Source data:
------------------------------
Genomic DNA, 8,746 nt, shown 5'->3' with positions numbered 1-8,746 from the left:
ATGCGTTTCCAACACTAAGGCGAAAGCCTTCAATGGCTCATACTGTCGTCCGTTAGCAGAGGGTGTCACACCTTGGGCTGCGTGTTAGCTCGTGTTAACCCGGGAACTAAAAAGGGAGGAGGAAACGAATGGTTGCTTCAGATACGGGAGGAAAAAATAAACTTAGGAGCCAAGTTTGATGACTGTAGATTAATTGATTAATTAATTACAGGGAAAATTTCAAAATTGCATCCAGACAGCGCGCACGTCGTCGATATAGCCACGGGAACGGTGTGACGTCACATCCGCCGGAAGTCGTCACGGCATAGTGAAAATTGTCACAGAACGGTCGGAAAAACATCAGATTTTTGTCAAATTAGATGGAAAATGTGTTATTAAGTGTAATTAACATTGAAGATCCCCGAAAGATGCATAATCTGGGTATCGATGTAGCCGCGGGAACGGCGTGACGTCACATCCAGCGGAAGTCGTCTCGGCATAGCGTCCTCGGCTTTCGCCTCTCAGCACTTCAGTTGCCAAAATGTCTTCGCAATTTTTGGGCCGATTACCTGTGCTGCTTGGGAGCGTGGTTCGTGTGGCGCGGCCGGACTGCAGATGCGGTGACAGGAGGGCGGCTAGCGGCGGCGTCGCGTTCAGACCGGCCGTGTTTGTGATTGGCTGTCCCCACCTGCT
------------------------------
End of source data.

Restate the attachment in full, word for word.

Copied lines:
Genomic DNA, 8,746 nt, shown 5'->3' with positions numbered 1-8,746 from the left:
ATGCGTTTCCAACACTAAGGCGAAAGCCTTCAATGGCTCATACTGTCGTCCGTTAGCAGAGGGTGTCACACCTTGGGCTGCGTGTTAGCTCGTGTTAACCCGGGAACTAAAAAGGGAGGAGGAAACGAATGGTTGCTTCAGATACGGGAGGAAAAAATAAACTTAGGAGCCAAGTTTGATGACTGTAGATTAATTGATTAATTAATTACAGGGAAAATTTCAAAATTGCATCCAGACAGCGCGCACGTCGTCGATATAGCCACGGGAACGGTGTGACGTCACATCCGCCGGAAGTCGTCACGGCATAGTGAAAATTGTCACAGAACGGTCGGAAAAACATCAGATTTTTGTCAAATTAGATGGAAAATGTGTTATTAAGTGTAATTAACATTGAAGATCCCCGAAAGATGCATAATCTGGGTATCGATGTAGCCGCGGGAACGGCGTGACGTCACATCCAGCGGAAGTCGTCTCGGCATAGCGTCCTCGGCTTTCGCCTCTCAGCACTTCAGTTGCCAAAATGTCTTCGCAATTTTTGGGCCGATTACCTGTGCTGCTTGGGAGCGTGGTTCGTGTGGCGCGGCCGGACTGCAGATGCGGTGACAGGAGGGCGGCTAGCGGCGGCGTCGCGTTCAGACCGGCCGTGTTTGTGATTGGCTGTCCCCACCTGCT